Community members donate guided technology for PICC line placement

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BENNINGTON — The Interventional and Perioperative Services Departments at Southwestern Vermont Medical Center received a special gift from donors Bob and Anne Farrara of Eagle Bridge, NY.

The couple donated $10,000 for the purchase of an Arrow Vascular Positioning System (VPS) G4 Device from Teleflex.

The machine expedites the placement of Peripherally Inserted Central Catheter (PICC) lines, a long thin tube inserted into a vein in the heart.

“Everyone’s heart anatomy is a little different,” said Tanya Cowder, MSN, RN, CNOR, SVMC’s senior director of Perioperative and Interventional Services. “Just as a GPS system helps you navigate your car to your destination, this new technology helps clinicians place the PICC catheter tip in the optimal location for treatment.”

PICC lines remain in place long term and provide clinicians convenient access to deliver intravenous (IV) antibiotics, nutrition, or medications or to draw blood over several encounters without the need for a needle stick.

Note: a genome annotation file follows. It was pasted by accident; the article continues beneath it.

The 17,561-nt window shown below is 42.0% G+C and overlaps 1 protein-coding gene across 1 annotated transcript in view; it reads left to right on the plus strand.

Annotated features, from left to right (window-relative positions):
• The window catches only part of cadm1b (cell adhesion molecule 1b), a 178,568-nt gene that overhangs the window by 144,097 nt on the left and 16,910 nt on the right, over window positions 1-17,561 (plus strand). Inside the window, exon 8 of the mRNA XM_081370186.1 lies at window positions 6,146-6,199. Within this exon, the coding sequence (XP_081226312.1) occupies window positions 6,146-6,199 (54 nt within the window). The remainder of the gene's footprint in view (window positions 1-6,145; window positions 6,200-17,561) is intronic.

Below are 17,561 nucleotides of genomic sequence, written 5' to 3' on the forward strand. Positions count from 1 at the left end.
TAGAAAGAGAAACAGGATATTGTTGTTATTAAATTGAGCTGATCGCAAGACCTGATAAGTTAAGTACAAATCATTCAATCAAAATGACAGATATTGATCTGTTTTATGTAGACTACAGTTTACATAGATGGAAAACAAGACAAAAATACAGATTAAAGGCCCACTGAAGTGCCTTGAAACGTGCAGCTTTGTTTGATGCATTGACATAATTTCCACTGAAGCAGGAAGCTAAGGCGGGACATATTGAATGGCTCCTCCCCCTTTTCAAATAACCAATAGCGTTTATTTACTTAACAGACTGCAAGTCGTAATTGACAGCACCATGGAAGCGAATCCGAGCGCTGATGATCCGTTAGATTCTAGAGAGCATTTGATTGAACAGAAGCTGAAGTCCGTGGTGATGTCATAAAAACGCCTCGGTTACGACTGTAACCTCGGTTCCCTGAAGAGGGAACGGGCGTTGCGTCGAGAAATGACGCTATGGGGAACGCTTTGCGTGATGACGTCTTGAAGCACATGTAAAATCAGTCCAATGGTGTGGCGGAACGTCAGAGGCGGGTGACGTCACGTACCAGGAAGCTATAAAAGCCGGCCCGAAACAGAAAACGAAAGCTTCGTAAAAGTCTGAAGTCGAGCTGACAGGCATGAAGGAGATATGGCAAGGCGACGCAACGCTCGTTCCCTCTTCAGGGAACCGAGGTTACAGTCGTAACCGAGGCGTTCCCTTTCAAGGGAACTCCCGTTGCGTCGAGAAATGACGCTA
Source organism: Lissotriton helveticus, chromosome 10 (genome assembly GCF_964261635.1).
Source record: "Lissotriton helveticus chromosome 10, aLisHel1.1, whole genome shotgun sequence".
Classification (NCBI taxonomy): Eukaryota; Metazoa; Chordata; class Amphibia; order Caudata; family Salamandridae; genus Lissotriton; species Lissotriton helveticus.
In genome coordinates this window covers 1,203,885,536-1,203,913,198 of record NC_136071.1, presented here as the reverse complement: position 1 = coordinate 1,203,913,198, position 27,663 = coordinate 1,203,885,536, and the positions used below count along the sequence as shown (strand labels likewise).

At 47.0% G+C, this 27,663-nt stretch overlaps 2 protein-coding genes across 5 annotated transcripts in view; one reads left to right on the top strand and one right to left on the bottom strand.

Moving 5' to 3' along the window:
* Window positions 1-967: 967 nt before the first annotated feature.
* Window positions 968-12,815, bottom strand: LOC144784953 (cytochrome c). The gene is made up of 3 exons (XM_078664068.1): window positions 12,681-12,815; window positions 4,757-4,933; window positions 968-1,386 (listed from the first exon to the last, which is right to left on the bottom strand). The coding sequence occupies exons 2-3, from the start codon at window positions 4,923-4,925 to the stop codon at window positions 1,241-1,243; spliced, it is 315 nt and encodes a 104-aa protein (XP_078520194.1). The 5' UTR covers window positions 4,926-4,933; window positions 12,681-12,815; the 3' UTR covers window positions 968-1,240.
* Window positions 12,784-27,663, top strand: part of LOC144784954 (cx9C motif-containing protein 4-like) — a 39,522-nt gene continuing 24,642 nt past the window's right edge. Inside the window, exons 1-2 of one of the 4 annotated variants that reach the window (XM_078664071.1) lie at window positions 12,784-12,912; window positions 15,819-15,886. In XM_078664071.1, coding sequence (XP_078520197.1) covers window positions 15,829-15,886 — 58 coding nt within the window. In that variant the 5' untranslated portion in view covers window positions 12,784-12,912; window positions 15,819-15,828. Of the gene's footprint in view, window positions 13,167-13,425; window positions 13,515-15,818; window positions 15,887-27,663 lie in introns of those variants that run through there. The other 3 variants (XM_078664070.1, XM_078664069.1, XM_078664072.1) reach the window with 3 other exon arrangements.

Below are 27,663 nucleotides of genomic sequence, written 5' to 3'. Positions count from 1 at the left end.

Before this technology was available at SVMC, a radiologic technologist would need to take a chest X-ray, and a radiologist would need to read it in order to determine catheter tip placement.

Rather than X-rays, this machine uses a sophisticated biosensor which allows nurses with specialized training to place PICC lines and validate that the placement is accurate.

The technology eliminates both the delay in initiation of therapy and the patients’ exposure to radiation X-rays emit.

“We are so grateful to the Farraras,” Cowder said. “We will all enjoy the streamlined care experience this new equipment provides.”

The Farraras have donated to SVHC for many years.

“SVMC is a great place,” said Bob Farrara. “When I am here, I feel like I am home. The staff are caring.”